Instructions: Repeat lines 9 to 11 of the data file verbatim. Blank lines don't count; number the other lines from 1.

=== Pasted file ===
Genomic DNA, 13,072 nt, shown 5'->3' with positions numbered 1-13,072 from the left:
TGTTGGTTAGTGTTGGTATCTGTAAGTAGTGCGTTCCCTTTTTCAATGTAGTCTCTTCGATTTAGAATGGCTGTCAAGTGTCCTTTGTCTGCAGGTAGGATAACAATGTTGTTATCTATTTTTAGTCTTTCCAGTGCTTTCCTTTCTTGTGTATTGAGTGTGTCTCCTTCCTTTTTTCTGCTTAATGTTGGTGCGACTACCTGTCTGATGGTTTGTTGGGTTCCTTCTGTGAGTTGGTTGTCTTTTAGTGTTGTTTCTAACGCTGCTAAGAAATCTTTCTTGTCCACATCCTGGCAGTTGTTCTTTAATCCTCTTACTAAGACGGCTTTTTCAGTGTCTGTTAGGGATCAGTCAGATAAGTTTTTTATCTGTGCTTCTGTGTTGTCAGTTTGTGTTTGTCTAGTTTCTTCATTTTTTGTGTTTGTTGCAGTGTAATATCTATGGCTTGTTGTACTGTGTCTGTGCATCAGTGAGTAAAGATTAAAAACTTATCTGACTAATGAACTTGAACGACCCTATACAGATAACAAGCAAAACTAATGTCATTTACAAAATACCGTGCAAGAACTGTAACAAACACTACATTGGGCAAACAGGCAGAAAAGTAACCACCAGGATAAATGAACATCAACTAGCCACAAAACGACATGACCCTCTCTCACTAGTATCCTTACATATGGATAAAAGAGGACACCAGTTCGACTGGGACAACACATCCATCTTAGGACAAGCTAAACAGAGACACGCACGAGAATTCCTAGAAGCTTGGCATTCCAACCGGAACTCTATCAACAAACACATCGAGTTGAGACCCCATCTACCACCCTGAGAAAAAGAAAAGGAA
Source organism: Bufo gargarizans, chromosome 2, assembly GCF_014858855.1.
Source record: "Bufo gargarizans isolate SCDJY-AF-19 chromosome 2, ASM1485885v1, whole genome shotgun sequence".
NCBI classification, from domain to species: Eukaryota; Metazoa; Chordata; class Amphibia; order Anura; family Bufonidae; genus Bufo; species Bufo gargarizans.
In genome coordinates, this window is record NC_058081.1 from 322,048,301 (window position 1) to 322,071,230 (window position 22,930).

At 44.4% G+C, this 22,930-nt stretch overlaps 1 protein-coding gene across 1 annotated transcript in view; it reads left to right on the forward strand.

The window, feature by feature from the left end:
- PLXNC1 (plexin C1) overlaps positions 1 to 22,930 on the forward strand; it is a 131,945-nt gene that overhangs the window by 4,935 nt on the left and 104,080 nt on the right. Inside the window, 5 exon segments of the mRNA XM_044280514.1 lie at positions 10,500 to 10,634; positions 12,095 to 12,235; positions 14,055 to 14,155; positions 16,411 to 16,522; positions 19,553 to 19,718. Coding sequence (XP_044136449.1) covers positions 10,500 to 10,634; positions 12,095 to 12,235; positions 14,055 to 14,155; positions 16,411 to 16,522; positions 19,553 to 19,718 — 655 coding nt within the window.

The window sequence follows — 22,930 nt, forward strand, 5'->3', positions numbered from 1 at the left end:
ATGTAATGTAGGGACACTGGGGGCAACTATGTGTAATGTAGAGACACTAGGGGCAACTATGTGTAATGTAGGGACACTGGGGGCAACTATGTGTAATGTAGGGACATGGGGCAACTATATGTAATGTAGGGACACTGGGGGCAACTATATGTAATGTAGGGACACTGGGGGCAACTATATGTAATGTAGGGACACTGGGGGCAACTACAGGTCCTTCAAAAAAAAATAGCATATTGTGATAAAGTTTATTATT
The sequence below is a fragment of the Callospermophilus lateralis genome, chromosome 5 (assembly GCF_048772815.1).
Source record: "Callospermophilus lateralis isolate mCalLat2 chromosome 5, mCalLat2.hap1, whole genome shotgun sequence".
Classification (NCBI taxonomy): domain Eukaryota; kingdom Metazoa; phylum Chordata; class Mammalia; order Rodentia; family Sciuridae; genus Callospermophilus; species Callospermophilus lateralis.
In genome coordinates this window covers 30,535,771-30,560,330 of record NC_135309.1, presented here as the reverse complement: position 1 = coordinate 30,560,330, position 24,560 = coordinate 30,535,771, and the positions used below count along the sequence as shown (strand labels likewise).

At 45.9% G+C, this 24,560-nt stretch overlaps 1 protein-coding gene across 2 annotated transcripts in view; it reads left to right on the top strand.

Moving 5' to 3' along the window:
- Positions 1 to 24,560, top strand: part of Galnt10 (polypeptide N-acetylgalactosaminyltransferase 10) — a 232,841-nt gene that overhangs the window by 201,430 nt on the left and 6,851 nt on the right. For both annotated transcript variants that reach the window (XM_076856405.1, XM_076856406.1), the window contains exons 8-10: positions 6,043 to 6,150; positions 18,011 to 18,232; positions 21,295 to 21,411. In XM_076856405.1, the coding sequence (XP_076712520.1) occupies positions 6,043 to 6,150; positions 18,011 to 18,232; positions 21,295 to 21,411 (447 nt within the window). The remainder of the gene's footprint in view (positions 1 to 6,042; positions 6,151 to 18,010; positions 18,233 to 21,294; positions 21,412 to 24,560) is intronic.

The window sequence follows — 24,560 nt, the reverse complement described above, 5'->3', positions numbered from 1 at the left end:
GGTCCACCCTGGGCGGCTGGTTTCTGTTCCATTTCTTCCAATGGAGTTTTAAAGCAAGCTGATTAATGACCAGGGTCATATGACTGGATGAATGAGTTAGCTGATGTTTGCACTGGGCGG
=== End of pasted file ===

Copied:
- PLXNC1 (plexin C1) overlaps positions 1 to 22,930 on the forward strand; it is a 131,945-nt gene that overhangs the window by 4,935 nt on the left and 104,080 nt on the right. Inside the window, 5 exon segments of the mRNA XM_044280514.1 lie at positions 10,500 to 10,634; positions 12,095 to 12,235; positions 14,055 to 14,155; positions 16,411 to 16,522; positions 19,553 to 19,718. Coding sequence (XP_044136449.1) covers positions 10,500 to 10,634; positions 12,095 to 12,235; positions 14,055 to 14,155; positions 16,411 to 16,522; positions 19,553 to 19,718 — 655 coding nt within the window.

The window sequence follows — 22,930 nt, forward strand, 5'->3', positions numbered from 1 at the left end:
ATGTAATGTAGGGACACTGGGGGCAACTATGTGTAATGTAGAGACACTAGGGGCAACTATGTGTAATGTAGGGACACTGGGGGCAACTATGTGTAATGTAGGGACATGGGGCAACTATATGTAATGTAGGGACACTGGGGGCAACTATATGTAATGTAGGGACACTGGGGGCAACTATATGTAATGTAGGGACACTGGGGGCAACTACAGGTCCTTCAAAAAAAAATAGCATATTGTGATAAAGTTTATTATT